June 23, 2017

Ex Eye - Ex Eye

By Justin C. This one's a bit of a treat for me to write up, because as a former sax player myself, I've long been an admirer of Colin Stetson's playing. You can hear all manner of his
By Justin C.


This one's a bit of a treat for me to write up, because as a former sax player myself, I've long been an admirer of Colin Stetson's playing. You can hear all manner of his weird and wonderful sounds at his own Bandcamp. The fact that he's gathered together a band, Ex Eye, that's heavy enough (or at least, using my term, metal adjacent™ enough) for Relapse to release their self-titled debut is pretty exciting.

Stetson contributes both alto and bass sax on this album. No, that wasn't a typo--I mean bass sax, not baritone. There's a performance video of the album's opener, "Xenolith; The Anvil," on Bandcamp, and that metal behemoth you see around Stetson's neck is a bass sax, which is what happens if you light some candles and leave an alto sax and a tuba alone to mate. Most people don't know it's a thing at all, and there aren't many who specialize in it. A decent chunk of the bass-y thunder you'll hear in "Xenolith" is a result of that sax and the synths mixed in. And although this is an instrumental album, but you might be fooled at times. Some of the human/animal-like sounds you'll hear halfway through "Xenolith" are also coming from that sax.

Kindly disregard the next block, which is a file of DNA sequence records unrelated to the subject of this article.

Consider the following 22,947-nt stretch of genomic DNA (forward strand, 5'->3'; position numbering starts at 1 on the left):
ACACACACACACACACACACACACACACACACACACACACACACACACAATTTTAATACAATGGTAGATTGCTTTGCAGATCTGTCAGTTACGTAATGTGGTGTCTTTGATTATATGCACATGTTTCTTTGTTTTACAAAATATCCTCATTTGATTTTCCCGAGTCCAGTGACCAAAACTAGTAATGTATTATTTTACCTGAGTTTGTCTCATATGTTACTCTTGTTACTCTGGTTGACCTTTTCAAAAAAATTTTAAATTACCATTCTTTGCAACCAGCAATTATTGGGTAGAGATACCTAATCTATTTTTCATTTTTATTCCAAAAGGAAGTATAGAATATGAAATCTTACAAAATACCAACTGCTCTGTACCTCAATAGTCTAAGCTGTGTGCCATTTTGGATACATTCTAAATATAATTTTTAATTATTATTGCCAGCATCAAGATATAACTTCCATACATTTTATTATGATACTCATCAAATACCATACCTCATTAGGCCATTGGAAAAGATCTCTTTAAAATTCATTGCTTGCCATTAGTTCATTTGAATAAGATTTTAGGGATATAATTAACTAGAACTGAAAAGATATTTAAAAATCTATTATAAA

The opener has almost a 70s, proggy feel to it, but the next track, "Opposition/Perihelion; The Coil" shows that Stetson isn't averse to using more intricate "sheets of sound," a term coined by reviewers of John Coltrane's overwhelming soloing in the late 50s. It's a lot to take in at first, but it's best to just let the intricate arpeggios wash over you until a moodier, sparser sound arrives halfway through the song, letting the synths, drums, and guitars shine through with the sax dancing in the background. As if knowing that might have pushed you passed your recommended daily allowance of ALL THE NOTES, the next track, "Anaitis Hymnal; The Arkose Disc" starts with a gentler, more mystical vibe, although that vibe gets a shot of adrenaline when the track dips its toes into some blast beat-type drumming a little ways in.